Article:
• Rabbi Moshe Rothchild

Is Purim the Jewish Halloween?

Nobody likes a two-faced phony. We crave authenticity. Realness. We want a person’s words to match their deeds.

One of the fun customs of the holiday of Purim is to wear a costume, a mask. The holiday is mistakenly referred to as “the Jewish Halloween.” While wearing a costume is something that Halloween and Purim have in common, that is where the similarity ends.

Halloween has a dark history based in paganism and idolatry. “The tradition originated with the ancient Celtic festival of Samhain, when people would light bonfires and wear costumes to ward off ghosts. On the night of October 31st they celebrated Samhain, when it was believed that the ghosts of the dead returned to earth.” (history.com)

The source of the festival of Purim is the book of Esther and the events as described there. Emerging from the text of Esther, Jews celebrate the holiday by giving charity to the poor sending food packages to on another, gathering for a festive meal and of course, reading the Scroll of Esther. (See Esther 9:22 )

The common denominator of all of this is the camaraderie and friendship that underlies how it is celebrated. Giving charity, sending and receiving food parcels, having a large festive meal all foster friendship and unity. It is a holiday all about community and connecting with friends, family and those that we don’t know so well.

So where do the costumes/masks fit in?

The book of Esther is the only one of two books of the Tanach (Hebrew Bible) that does not contain the name of God! Amazing!

Why doesn’t God’s name appear?

The story, on the surface, is a series of natural events—there are no obvious, open miracles. Yet, by the end we realize that in fact God was operating behind the scenes in the most natural manner. The miracle was “disguised” as natural, as if to suggest that God can “wear a mask” and remain hidden within natural, everyday events.

The costume reminds us not to look at the surface but to look deeper. If you look hard enough, you will always find God.

In fact, the Hebrew word for world is olam which could also be read as meaning concealment. In other words, the world conceals the existence of God. We have to work hard sometimes to find God in the world we live in. The world is one giant mask that obligates us to peek beneath it.

One step further. The truth is we all wear masks. We all have fears and insecurities. We sometimes mask our true selves in the way we dress, the jokes we make and the way we behave. It protects us yet it can also hurt us.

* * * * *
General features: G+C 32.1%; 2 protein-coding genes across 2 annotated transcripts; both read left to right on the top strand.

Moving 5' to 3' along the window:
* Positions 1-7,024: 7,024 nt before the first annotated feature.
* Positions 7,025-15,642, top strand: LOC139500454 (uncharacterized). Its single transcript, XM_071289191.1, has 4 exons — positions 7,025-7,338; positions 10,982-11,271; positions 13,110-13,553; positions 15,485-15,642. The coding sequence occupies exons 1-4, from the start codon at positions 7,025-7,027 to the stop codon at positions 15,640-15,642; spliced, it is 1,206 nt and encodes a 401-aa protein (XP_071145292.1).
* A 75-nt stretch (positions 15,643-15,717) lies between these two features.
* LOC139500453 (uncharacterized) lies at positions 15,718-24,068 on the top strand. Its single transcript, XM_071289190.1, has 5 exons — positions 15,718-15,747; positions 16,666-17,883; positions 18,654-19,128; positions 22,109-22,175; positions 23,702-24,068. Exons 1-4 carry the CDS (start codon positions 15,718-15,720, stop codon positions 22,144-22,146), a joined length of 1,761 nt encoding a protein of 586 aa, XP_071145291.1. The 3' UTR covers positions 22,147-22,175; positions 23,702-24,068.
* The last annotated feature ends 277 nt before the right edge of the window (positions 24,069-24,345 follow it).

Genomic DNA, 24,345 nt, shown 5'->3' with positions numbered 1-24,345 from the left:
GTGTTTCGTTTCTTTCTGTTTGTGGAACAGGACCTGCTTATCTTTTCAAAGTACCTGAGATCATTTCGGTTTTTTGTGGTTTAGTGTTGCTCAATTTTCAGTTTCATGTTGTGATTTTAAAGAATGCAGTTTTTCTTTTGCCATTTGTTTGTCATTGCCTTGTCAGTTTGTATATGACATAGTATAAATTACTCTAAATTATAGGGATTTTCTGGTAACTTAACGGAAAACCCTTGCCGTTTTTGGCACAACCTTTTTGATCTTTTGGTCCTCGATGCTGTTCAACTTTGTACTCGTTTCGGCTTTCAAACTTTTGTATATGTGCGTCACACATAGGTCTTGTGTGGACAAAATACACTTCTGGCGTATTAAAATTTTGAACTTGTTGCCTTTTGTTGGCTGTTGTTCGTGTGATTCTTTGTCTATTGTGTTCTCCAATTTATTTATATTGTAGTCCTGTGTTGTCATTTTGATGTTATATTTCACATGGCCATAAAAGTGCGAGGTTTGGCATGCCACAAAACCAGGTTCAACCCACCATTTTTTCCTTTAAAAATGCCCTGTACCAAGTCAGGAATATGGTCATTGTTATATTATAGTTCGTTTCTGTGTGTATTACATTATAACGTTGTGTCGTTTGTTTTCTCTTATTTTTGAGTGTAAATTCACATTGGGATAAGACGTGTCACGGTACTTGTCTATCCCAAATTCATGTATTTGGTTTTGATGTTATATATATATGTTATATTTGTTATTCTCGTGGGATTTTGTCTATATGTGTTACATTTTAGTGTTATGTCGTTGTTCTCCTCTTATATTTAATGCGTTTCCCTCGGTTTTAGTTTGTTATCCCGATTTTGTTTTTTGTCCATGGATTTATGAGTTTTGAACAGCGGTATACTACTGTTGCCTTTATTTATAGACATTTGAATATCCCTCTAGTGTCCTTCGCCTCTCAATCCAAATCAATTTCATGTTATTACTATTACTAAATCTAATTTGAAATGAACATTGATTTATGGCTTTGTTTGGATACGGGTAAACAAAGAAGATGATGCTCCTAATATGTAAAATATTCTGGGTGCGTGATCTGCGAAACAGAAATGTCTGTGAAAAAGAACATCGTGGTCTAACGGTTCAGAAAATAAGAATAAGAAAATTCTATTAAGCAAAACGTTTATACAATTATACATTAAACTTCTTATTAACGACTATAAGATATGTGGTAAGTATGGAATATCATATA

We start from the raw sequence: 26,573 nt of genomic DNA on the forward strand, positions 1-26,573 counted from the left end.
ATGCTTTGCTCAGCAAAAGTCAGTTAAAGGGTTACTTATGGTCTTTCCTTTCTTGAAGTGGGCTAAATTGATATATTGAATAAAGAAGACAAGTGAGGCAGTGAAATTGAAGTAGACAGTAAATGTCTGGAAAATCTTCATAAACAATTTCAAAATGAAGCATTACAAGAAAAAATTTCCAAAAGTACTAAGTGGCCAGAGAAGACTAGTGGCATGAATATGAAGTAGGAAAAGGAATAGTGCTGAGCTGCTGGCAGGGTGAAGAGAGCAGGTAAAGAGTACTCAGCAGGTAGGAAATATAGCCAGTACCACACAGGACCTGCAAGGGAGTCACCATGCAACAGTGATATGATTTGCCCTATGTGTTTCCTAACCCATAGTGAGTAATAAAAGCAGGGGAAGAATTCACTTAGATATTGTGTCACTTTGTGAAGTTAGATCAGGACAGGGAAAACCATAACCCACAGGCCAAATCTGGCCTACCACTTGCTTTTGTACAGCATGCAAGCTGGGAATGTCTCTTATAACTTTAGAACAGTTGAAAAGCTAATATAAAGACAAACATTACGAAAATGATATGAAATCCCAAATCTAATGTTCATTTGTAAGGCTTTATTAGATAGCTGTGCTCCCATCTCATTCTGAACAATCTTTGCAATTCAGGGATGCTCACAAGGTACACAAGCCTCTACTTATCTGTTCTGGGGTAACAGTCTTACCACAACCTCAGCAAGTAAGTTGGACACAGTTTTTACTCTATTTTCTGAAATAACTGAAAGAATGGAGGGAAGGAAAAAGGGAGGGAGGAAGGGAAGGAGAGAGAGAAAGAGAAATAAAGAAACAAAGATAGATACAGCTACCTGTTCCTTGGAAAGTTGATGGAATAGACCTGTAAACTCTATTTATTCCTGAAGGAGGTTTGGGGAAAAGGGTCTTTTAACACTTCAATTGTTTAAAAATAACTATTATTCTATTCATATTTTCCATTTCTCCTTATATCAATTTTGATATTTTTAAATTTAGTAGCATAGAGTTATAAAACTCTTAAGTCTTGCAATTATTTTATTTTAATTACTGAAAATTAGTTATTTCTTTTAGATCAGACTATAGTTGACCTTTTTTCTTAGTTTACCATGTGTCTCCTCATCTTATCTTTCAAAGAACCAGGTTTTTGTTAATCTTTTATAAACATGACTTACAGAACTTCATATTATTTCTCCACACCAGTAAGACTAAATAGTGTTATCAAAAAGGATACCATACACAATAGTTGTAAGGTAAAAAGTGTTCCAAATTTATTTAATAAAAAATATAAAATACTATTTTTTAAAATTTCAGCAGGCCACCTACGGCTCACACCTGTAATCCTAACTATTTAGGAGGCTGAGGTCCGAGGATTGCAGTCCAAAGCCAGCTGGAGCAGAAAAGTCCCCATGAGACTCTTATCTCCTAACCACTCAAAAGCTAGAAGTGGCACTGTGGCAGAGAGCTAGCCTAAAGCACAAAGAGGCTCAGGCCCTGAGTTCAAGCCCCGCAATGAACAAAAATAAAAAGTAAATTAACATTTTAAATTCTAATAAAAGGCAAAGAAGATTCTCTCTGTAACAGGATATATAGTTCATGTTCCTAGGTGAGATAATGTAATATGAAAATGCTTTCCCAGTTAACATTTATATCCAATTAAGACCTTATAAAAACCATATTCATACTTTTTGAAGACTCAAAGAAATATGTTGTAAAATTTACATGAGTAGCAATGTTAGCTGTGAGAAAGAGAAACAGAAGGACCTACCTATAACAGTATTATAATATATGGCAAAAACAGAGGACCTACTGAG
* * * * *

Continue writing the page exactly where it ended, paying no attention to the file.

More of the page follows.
I want to share with you a profound poem written in 1966 that I read for the first time about 30 years ago. It made a profound impact on me. To me, it captures the essence of this final message of the Purim mask. :

Please Hear What I Am Not Saying

Don't be fooled by me. Don't be fooled by the face I wear for I wear a mask, a thousand masks, masks that I'm afraid to take off, and none of them is me.

Pretending is an art that's second nature with me, but don't be fooled, for God's sake don't be fooled. I give you the impression that I'm secure, that all is sunny and unruffled with me, within as well as without, that confidence is my name and coolness my game, that the water's calm and I'm in command and that I need no one, but don't believe me. My surface may seem smooth but my surface is my mask, ever-varying and ever-concealing. Beneath lies no complacence. Beneath lies confusion, and fear, and aloneness. But I hide this. I don't want anybody to know it. I panic at the thought of my weakness exposed. That's why I frantically create a mask to hide behind, a nonchalant sophisticated facade, to help me pretend, to shield me from the glance that knows.

But such a glance is precisely my salvation, my only hope, and I know it. That is, if it's followed by acceptance, if it's followed by love. It's the only thing that can liberate me from myself, from my own self-built prison walls, from the barriers I so painstakingly erect. It's the only thing that will assure me of what I can't assure myself, that I'm really worth something. But I don't tell you this. I don't dare to, I'm afraid to. I'm afraid your glance will not be followed by acceptance, will not be followed by love. I'm afraid you'll think less of me, that you'll laugh, and your laugh would kill me. I'm afraid that deep-down I'm nothing and that you will see this and reject me.

So I play my game, my desperate pretending game, with a facade of assurance without and a trembling child within. So begins the glittering but empty parade of masks, and my life becomes a front. I idly chatter to you in the suave tones of surface talk. I tell you everything that's really nothing, and nothing of what's everything, of what's crying within me. So when I'm going through my routine do not be fooled by what I'm saying. Please listen carefully and try to hear what I'm not saying, what I'd like to be able to say, what for survival I need to say, but what I can't say....

Charles C. Finn September 1966


Hazorim 6

Efrat, Israel


Tel: 305-937-1235


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